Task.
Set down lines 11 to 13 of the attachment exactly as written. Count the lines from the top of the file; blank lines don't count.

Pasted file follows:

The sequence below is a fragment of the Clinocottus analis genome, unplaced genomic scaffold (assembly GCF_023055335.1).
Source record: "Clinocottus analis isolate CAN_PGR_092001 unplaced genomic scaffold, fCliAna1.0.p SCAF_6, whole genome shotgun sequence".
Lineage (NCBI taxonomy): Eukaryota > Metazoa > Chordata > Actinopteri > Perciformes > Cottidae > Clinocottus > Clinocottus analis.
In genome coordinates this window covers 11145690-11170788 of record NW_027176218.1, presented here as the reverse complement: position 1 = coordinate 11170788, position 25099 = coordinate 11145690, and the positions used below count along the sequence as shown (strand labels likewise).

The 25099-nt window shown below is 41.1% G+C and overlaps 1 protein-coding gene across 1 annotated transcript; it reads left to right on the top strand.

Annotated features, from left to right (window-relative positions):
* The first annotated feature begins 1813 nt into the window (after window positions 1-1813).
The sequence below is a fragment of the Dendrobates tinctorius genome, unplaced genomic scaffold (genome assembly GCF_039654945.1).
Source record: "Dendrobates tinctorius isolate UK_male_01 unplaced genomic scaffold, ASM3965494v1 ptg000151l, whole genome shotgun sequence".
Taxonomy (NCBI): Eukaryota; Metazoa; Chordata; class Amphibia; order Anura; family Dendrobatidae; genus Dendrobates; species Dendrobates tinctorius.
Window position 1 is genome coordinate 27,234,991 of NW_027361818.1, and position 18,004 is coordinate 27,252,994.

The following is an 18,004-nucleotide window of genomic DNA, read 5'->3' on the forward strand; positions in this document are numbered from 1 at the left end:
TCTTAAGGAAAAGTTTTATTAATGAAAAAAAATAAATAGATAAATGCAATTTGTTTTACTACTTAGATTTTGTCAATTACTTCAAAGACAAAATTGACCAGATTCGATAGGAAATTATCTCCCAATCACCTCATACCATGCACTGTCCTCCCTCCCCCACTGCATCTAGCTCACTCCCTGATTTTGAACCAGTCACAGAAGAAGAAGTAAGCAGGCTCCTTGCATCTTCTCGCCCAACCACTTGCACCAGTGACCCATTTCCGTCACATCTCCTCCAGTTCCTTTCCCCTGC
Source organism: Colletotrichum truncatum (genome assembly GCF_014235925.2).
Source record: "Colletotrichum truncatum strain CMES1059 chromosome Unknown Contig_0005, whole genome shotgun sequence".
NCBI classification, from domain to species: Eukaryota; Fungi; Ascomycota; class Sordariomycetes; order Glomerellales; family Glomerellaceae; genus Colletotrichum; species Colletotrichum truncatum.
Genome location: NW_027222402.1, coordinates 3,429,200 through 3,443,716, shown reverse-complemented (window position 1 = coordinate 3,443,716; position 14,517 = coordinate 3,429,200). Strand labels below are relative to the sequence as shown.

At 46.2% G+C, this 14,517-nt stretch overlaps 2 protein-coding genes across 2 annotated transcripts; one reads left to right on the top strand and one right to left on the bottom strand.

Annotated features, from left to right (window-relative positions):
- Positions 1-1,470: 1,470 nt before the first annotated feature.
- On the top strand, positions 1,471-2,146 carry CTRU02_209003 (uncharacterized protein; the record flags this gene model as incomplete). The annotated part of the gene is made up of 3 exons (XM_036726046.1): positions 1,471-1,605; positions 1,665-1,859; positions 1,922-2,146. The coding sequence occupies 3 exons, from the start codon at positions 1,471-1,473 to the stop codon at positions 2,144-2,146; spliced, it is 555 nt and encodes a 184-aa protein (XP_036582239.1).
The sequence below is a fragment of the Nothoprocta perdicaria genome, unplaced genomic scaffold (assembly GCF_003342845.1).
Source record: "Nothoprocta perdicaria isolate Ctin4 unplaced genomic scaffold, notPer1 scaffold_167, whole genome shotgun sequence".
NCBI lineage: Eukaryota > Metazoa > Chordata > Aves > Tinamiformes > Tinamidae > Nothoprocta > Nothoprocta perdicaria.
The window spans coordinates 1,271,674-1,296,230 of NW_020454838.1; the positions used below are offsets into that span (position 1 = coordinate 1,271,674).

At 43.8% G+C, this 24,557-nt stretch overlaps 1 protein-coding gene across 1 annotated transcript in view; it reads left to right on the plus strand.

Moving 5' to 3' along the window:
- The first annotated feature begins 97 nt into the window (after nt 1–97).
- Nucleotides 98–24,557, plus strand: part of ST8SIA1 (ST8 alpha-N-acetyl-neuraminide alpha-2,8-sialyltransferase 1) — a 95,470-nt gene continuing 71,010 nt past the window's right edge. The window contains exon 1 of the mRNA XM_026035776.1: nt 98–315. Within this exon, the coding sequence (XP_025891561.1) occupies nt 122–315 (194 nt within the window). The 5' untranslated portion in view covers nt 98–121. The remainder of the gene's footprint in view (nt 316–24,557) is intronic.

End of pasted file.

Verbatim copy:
Window position 1 is genome coordinate 27,234,991 of NW_027361818.1, and position 18,004 is coordinate 27,252,994.

The following is an 18,004-nucleotide window of genomic DNA, read 5'->3' on the forward strand; positions in this document are numbered from 1 at the left end:
TCTTAAGGAAAAGTTTTATTAATGAAAAAAAATAAATAGATAAATGCAATTTGTTTTACTACTTAGATTTTGTCAATTACTTCAAAGACAAAATTGACCAGATTCGATAGGAAATTATCTCCCAATCACCTCATACCATGCACTGTCCTCCCTCCCCCACTGCATCTAGCTCACTCCCTGATTTTGAACCAGTCACAGAAGAAGAAGTAAGCAGGCTCCTTGCATCTTCTCGCCCAACCACTTGCACCAGTGACCCATTTCCGTCACATCTCCTCCAGTTCCTTTCCCCTGC